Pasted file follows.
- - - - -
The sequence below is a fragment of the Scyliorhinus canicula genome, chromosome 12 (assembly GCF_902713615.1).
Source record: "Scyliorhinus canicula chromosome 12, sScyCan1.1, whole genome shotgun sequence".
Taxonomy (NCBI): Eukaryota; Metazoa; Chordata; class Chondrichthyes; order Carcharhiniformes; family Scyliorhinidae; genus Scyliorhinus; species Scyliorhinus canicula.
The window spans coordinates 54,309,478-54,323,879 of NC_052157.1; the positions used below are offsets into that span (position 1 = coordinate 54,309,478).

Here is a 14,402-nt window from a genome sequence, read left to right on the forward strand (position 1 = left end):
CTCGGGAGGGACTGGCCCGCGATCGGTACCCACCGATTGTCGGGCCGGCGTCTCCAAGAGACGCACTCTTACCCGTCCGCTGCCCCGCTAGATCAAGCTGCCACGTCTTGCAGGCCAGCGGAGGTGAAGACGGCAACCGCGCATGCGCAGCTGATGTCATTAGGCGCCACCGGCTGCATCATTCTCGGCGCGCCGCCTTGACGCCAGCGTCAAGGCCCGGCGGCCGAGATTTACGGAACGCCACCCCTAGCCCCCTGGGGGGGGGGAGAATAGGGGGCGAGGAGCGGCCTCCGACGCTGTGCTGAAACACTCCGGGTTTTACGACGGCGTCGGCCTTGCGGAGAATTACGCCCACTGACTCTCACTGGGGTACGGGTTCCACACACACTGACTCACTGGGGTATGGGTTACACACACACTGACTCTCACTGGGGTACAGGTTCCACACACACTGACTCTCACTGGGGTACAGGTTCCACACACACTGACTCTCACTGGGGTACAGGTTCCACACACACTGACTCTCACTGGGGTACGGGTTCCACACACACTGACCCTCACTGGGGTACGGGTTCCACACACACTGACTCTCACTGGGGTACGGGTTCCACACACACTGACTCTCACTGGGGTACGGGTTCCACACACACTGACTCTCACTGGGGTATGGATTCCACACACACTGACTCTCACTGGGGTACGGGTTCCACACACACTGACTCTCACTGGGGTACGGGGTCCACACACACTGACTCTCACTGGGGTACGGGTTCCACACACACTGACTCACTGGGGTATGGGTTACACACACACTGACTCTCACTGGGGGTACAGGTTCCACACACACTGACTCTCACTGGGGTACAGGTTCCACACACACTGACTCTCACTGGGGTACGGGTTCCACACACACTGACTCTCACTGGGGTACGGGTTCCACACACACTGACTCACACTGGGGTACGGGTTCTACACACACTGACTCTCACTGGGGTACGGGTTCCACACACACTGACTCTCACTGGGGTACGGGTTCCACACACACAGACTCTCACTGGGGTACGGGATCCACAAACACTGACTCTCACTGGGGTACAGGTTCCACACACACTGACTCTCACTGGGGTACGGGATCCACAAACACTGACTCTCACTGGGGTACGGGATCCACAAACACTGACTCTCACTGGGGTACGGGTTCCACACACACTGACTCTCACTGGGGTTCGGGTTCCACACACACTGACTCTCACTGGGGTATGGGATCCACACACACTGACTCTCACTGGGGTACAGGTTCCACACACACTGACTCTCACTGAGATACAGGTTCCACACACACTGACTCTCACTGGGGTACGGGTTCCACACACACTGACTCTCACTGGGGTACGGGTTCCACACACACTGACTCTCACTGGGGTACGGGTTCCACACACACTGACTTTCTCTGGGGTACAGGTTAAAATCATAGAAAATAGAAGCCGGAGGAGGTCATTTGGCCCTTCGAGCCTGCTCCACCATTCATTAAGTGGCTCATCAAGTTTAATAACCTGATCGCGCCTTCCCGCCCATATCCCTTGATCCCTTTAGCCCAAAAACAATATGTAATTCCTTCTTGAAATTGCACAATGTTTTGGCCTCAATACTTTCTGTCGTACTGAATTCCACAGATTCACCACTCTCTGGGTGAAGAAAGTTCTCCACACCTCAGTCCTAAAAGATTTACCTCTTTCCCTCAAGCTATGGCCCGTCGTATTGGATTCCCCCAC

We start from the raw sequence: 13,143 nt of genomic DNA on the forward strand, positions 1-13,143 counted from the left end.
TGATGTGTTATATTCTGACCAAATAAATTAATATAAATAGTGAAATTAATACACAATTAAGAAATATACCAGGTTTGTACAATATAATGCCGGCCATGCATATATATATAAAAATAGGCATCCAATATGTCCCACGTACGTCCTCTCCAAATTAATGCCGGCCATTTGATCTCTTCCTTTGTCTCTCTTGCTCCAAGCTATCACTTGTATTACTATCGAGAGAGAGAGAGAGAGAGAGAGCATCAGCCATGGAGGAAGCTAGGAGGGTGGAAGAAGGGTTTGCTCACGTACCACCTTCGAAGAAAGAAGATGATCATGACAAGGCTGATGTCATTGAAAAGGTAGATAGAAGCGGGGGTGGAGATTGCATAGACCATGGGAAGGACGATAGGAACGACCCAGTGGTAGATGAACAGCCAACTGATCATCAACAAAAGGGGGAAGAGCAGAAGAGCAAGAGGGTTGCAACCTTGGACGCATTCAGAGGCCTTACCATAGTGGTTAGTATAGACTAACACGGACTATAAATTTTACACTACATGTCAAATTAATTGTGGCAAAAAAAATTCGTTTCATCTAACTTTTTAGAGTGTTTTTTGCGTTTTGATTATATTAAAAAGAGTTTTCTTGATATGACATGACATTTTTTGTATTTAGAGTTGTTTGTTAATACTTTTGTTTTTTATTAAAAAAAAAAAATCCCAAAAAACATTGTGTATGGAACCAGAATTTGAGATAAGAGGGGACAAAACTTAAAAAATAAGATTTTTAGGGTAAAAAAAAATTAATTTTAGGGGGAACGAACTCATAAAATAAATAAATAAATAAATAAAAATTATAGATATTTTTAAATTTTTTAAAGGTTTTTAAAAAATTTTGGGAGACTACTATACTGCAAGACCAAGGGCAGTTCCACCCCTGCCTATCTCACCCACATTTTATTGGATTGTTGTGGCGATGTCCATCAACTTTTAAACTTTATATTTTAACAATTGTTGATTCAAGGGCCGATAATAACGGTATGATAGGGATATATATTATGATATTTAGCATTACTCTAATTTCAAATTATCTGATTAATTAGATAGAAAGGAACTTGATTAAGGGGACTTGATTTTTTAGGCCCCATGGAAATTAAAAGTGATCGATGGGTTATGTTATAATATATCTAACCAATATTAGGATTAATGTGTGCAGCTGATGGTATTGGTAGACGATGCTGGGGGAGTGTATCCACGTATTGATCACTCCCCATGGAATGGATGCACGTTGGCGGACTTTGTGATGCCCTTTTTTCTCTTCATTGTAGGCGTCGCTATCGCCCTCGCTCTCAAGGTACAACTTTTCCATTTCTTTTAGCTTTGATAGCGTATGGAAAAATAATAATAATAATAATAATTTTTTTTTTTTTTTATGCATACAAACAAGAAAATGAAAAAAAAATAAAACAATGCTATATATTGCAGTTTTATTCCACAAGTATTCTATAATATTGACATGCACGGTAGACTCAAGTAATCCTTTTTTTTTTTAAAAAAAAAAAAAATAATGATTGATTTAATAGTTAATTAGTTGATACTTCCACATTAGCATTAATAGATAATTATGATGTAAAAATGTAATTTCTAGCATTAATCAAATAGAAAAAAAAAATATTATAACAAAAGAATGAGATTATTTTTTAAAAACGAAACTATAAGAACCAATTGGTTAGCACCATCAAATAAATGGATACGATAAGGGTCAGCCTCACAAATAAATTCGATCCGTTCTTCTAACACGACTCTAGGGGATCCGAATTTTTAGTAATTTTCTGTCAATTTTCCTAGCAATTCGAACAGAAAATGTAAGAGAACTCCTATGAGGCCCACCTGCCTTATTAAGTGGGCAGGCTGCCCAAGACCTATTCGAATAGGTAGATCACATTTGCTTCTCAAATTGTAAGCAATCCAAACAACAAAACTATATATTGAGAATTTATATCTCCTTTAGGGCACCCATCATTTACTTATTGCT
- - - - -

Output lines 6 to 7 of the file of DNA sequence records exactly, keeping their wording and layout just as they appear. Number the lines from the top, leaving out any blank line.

CTCGGGAGGGACTGGCCCGCGATCGGTACCCACCGATTGTCGGGCCGGCGTCTCCAAGAGACGCACTCTTACCCGTCCGCTGCCCCGCTAGATCAAGCTGCCACGTCTTGCAGGCCAGCGGAGGTGAAGACGGCAACCGCGCATGCGCAGCTGATGTCATTAGGCGCCACCGGCTGCATCATTCTCGGCGCGCCGCCTTGACGCCAGCGTCAAGGCCCGGCGGCCGAGATTTACGGAACGCCACCCCTAGCCCCCTGGGGGGGGGGAGAATAGGGGGCGAGGAGCGGCCTCCGACGCTGTGCTGAAACACTCCGGGTTTTACGACGGCGTCGGCCTTGCGGAGAATTACGCCCACTGACTCTCACTGGGGTACGGGTTCCACACACACTGACTCACTGGGGTATGGGTTACACACACACTGACTCTCACTGGGGTACAGGTTCCACACACACTGACTCTCACTGGGGTACAGGTTCCACACACACTGACTCTCACTGGGGTACAGGTTCCACACACACTGACTCTCACTGGGGTACGGGTTCCACACACACTGACCCTCACTGGGGTACGGGTTCCACACACACTGACTCTCACTGGGGTACGGGTTCCACACACACTGACTCTCACTGGGGTACGGGTTCCACACACACTGACTCTCACTGGGGTATGGATTCCACACACACTGACTCTCACTGGGGTACGGGTTCCACACACACTGACTCTCACTGGGGTACGGGGTCCACACACACTGACTCTCACTGGGGTACGGGTTCCACACACACTGACTCACTGGGGTATGGGTTACACACACACTGACTCTCACTGGGGGTACAGGTTCCACACACACTGACTCTCACTGGGGTACAGGTTCCACACACACTGACTCTCACTGGGGTACGGGTTCCACACACACTGACTCTCACTGGGGTACGGGTTCCACACACACTGACTCACACTGGGGTACGGGTTCTACACACACTGACTCTCACTGGGGTACGGGTTCCACACACACTGACTCTCACTGGGGTACGGGTTCCACACACACAGACTCTCACTGGGGTACGGGATCCACAAACACTGACTCTCACTGGGGTACAGGTTCCACACACACTGACTCTCACTGGGGTACGGGATCCACAAACACTGACTCTCACTGGGGTACGGGATCCACAAACACTGACTCTCACTGGGGTACGGGTTCCACACACACTGACTCTCACTGGGGTTCGGGTTCCACACACACTGACTCTCACTGGGGTATGGGATCCACACACACTGACTCTCACTGGGGTACAGGTTCCACACACACTGACTCTCACTGAGATACAGGTTCCACACACACTGACTCTCACTGGGGTACGGGTTCCACACACACTGACTCTCACTGGGGTACGGGTTCCACACACACTGACTCTCACTGGGGTACGGGTTCCACACACACTGACTTTCTCTGGGGTACAGGTTAAAATCATAGAAAATAGAAGCCGGAGGAGGTCATTTGGCCCTTCGAGCCTGCTCCACCATTCATTAAGTGGCTCATCAAGTTTAATAACCTGATCGCGCCTTCCCGCCCATATCCCTTGATCCCTTTAGCCCAAAAACAATATGTAATTCCTTCTTGAAATTGCACAATGTTTTGGCCTCAATACTTTCTGTCGTACTGAATTCCACAGATTCACCACTCTCTGGGTGAAGAAAGTTCTCCACACCTCAGTCCTAAAAGATTTACCTCTTTCCCTCAAGCTATGGCCCGTCGTATTGGATTCCCCCAC

We start from the raw sequence: 13,143 nt of genomic DNA on the forward strand, positions 1-13,143 counted from the left end.